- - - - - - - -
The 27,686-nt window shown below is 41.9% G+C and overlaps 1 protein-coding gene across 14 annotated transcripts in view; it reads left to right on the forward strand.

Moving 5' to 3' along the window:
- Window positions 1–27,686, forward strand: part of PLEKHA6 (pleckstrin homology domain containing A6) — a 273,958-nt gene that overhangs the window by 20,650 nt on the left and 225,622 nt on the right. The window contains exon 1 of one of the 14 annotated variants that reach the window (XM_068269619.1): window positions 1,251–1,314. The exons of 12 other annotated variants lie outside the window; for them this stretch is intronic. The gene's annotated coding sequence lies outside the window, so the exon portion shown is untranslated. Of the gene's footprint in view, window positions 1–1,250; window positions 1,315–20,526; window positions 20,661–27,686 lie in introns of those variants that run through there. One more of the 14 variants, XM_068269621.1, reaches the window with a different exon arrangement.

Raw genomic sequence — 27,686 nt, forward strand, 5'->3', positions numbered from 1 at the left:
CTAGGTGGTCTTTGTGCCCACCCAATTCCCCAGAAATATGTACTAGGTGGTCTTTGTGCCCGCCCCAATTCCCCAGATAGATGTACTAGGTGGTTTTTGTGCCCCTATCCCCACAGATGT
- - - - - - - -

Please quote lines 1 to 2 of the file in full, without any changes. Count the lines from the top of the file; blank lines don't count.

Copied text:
The 27,686-nt window shown below is 41.9% G+C and overlaps 1 protein-coding gene across 14 annotated transcripts in view; it reads left to right on the forward strand.

Moving 5' to 3' along the window: